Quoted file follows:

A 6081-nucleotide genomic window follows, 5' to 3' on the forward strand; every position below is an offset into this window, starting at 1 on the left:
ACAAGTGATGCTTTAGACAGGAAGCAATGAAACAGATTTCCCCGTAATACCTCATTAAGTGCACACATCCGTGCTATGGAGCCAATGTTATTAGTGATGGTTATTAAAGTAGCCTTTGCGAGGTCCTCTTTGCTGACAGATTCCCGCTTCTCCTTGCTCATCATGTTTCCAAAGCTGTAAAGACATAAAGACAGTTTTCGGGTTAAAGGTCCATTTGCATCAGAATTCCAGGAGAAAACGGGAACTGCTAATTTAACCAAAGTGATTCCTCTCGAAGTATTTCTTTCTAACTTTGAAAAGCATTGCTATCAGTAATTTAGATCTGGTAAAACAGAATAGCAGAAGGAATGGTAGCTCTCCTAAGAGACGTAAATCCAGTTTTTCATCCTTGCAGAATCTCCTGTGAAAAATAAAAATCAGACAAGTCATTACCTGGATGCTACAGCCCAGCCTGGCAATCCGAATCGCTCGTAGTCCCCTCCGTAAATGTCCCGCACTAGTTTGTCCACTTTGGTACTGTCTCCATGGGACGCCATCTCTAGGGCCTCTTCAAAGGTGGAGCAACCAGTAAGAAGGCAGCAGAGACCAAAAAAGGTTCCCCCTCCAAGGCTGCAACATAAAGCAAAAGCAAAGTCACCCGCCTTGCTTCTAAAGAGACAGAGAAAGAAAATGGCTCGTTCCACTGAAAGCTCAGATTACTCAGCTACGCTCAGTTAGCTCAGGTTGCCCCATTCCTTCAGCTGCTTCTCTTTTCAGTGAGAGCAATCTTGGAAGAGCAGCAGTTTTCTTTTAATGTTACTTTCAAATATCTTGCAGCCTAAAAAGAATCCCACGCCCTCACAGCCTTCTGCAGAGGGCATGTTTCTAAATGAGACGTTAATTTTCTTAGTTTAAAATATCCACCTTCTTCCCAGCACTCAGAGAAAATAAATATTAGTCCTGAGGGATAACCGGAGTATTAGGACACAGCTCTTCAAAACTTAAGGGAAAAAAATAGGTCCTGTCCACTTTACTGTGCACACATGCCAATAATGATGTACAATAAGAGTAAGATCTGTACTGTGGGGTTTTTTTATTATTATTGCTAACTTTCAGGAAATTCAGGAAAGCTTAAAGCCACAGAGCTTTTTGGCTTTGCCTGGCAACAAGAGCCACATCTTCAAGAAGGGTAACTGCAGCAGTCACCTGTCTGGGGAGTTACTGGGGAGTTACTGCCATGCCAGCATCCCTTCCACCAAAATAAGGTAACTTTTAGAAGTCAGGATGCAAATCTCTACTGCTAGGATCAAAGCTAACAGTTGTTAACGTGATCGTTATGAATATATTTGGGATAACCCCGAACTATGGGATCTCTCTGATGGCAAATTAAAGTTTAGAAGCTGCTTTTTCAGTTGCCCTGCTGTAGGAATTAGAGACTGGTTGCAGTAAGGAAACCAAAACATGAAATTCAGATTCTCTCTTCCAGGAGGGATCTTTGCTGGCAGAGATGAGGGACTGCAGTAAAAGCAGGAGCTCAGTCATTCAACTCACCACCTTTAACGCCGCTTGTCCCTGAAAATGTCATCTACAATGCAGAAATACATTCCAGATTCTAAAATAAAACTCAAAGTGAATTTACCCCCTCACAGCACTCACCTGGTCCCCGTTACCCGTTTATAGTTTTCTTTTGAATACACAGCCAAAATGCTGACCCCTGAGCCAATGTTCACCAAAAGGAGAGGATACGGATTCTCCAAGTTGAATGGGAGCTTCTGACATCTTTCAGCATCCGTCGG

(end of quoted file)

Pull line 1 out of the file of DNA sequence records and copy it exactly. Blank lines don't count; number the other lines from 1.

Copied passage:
A 6081-nucleotide genomic window follows, 5' to 3' on the forward strand; every position below is an offset into this window, starting at 1 on the left: